What is meningitis?
Meningitis is a serious illness in which infection causes inflammation of the membranes that surround the brain and spinal cord.
If not treated immediately, meningitis can be deadly. Survivors can experience a number of long-term effects, including brain injury, hearing loss, vision loss and limb loss or amputation.
Our medical negligence lawyers have obtained compensation for adults and children who have suffered brain injury after meningitis and may be suffering from many of the following long-term, disabilities.
What are the physical effects of brain injury caused by meningitis?
Physically, the individual may have impaired movement and coordination affecting their mobility, balance and independence. Long-term movement difficulties are more common with children. They may be linked to hearing loss.
Individuals may also experience seizures (also known as fits or convulsions) and suffer from epilepsy, which may need to be controlled by medication. Headaches and fatigue are also commonly experienced after meningitis.
How does meningitis cause limb loss or amputation?
Meningitis and septicaemia often happen together. Septicaemia occurs when meningococcal bacteria enters the blood stream, causing damage to blood vessels and reducing the flow of oxygen to major organs, such as the heart, brain, lungs, liver and kidneys. As the body prioritises sending blood to the vital organs, the blood supply to the peripheries – legs, arms, fingers and toes – is reduced. Without enough oxygenated blood, the hands and feet start to die and amputation may be needed.
Amputation can be devastating, affecting the amputee’s mobility, independence, ability to care for themselves or their children and their ability to work. Without proper support and prosthetic provision, amputees can become isolated and suffer from psychological symptoms, such as post- traumatic stress and depression.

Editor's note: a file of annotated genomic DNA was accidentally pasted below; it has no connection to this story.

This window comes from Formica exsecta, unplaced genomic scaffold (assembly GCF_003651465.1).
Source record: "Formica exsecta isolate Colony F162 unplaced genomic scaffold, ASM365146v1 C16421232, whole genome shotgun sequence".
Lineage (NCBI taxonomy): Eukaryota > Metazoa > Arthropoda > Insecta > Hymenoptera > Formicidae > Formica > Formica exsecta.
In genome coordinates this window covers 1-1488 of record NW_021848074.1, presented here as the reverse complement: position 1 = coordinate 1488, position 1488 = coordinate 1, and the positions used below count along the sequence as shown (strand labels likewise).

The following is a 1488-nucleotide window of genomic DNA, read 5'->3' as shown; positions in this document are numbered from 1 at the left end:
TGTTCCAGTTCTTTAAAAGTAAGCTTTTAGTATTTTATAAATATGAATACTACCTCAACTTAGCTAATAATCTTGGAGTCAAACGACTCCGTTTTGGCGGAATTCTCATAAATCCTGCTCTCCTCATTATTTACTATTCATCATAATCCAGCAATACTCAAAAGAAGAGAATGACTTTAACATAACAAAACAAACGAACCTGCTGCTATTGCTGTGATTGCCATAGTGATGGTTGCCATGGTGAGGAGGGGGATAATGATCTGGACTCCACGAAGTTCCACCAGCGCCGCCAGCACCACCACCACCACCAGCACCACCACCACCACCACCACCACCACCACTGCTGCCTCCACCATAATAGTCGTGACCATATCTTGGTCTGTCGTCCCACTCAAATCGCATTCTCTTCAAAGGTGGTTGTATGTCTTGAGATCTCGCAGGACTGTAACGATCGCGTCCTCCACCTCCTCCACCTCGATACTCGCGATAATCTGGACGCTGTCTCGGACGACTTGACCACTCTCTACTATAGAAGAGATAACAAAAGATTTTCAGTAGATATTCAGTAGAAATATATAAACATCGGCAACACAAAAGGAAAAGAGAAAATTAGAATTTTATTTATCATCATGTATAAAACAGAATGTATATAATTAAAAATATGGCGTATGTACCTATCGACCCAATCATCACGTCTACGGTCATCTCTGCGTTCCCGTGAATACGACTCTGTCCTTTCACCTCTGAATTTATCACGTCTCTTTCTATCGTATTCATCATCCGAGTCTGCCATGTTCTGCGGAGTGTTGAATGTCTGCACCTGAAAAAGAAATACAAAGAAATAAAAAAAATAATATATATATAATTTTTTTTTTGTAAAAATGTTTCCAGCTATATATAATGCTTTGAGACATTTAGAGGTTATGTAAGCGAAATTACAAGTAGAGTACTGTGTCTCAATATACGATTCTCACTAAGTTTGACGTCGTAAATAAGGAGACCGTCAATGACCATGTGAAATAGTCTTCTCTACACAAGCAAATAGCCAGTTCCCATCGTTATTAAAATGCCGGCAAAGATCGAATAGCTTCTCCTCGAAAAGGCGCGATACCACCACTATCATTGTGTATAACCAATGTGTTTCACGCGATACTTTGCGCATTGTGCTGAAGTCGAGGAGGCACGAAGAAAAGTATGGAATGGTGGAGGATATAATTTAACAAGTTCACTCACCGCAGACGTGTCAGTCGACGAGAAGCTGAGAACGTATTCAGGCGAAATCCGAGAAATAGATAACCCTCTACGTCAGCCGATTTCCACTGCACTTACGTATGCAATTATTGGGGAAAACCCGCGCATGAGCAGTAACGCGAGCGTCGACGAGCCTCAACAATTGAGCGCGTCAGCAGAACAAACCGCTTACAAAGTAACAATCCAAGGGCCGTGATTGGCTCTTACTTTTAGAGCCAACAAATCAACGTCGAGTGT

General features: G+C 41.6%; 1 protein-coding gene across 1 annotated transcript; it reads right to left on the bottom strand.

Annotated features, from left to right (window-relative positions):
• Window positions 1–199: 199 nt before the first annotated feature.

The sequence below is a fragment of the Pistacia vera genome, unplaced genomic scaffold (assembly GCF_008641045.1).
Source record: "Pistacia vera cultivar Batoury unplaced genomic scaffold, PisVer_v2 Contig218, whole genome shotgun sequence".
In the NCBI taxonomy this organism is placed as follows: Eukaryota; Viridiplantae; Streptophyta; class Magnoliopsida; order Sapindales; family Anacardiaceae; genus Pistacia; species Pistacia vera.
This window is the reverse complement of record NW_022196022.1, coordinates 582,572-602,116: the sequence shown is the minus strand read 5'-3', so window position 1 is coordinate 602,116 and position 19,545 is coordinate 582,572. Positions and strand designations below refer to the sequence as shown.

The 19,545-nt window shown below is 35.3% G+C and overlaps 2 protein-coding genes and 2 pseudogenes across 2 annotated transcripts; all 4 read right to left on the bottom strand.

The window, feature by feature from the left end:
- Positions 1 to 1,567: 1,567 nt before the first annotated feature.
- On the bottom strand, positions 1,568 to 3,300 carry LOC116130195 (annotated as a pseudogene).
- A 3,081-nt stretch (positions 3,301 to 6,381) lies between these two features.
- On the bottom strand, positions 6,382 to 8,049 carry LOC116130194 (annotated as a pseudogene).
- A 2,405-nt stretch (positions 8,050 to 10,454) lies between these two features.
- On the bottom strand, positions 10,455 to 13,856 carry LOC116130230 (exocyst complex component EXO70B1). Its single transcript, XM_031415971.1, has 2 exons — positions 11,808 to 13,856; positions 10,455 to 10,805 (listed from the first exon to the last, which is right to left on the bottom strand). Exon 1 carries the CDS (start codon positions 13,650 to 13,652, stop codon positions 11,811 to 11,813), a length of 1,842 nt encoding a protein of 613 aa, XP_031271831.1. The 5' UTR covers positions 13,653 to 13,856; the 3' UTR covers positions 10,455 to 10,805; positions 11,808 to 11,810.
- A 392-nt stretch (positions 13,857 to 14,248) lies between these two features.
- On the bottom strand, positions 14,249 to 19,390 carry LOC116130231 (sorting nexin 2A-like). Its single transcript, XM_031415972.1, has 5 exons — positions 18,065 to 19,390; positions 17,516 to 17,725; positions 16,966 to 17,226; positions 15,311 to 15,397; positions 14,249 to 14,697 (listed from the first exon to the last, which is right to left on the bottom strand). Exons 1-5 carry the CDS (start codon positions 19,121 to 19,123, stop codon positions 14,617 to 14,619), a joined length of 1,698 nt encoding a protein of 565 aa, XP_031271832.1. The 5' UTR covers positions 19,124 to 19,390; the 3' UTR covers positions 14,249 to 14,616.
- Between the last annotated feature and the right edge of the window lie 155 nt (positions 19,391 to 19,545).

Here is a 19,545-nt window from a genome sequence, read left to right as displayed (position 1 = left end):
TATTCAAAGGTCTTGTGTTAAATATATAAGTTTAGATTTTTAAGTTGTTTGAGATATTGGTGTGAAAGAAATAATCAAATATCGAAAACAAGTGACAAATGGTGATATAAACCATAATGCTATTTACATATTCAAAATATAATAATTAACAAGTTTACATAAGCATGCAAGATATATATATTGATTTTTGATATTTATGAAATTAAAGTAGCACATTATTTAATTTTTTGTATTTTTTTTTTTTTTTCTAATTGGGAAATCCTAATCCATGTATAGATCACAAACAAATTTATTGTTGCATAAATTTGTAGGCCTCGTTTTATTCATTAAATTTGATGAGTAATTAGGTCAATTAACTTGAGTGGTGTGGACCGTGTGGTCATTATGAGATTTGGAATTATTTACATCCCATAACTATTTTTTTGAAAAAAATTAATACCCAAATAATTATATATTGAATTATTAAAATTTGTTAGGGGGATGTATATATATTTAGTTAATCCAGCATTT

If you have experienced limb loss following meningitis there are some great charities that we work with, such as PACE, which may be able to help you.
What are the subtle or invisible after-effects of meningitis?
In addition to the physical consequences of brain injury, meningitis survivors can also suffer from subtle or invisible after-effects which have a huge impact on their daily life but can be misunderstood by people around them as they are less obvious than a physical disability.
Meningitis charity, Meningitis Now’s helpful fact sheets set out the many ways in which brain injury from meningitis can cause difficulty with aspects of brain function that we take for granted, such as memory, perception and ‘executive skills’, such as organisation and understanding the consequences of our behaviour. Injury to the brain from meningitis can cause unpleasant changes in behaviour, such as:
- being impulsive
- lack of inhibition
- loss of confidence
- mood swings
Some people also experience problems with language following a brain injury.
How can meningitis cause hearing loss?
According to Meningitis Now, approximately 8% of survivors will experience some degree of permanent hearing loss. This is caused by damage to the hair cells of the cochlea or nerve fibres inside the ear. Cochlear damage is sometimes treated with cochlear implants but long-term hearing loss can still remain. The severity of hearing loss can fluctuate over time and needs long-term monitoring.
Meningitis treatment delay: How can Boyes Turner help obtain compensation?
Each meningitis survivor’s experience is unique, depending on the way in which their brain and body were affected by the disease. At Boyes Turner we can help those affected by negligently delayed treatment for meningitis get support that is personalised to meet their individual needs. We have helped clients obtain:
- special educational support
- assistive technology
- specialist equipment
- adapted vehicles
- adapted accommodation
- compensation for loss of earnings
Our brain injury and amputation specialists have successfully claimed millions of pounds in settlements for meningitis survivors. In cases where admissions of liability have been made, we secure interim payments to get rehabilitation underway, to ease financial hardship which arises from the individual’s loss of earnings, and to fund bespoke prosthetics, therapy, assistance with personal care, education, accessibility and adapted accommodation, often long before the claim is finally settled.
What our clients say:
“I’m back driving, which is fantastic. My car’s been adapted. I use my left foot to drive with, so the accelerator is now on the left side.”
“Now we’ve come to the end of this and I think, oh my God! I could have missed out on all this help.”
If you are caring for someone who has suffered amputation or brain injury from negligent medical care and would like to find out more about bringing a claim, contact us by email at firstname.lastname@example.org.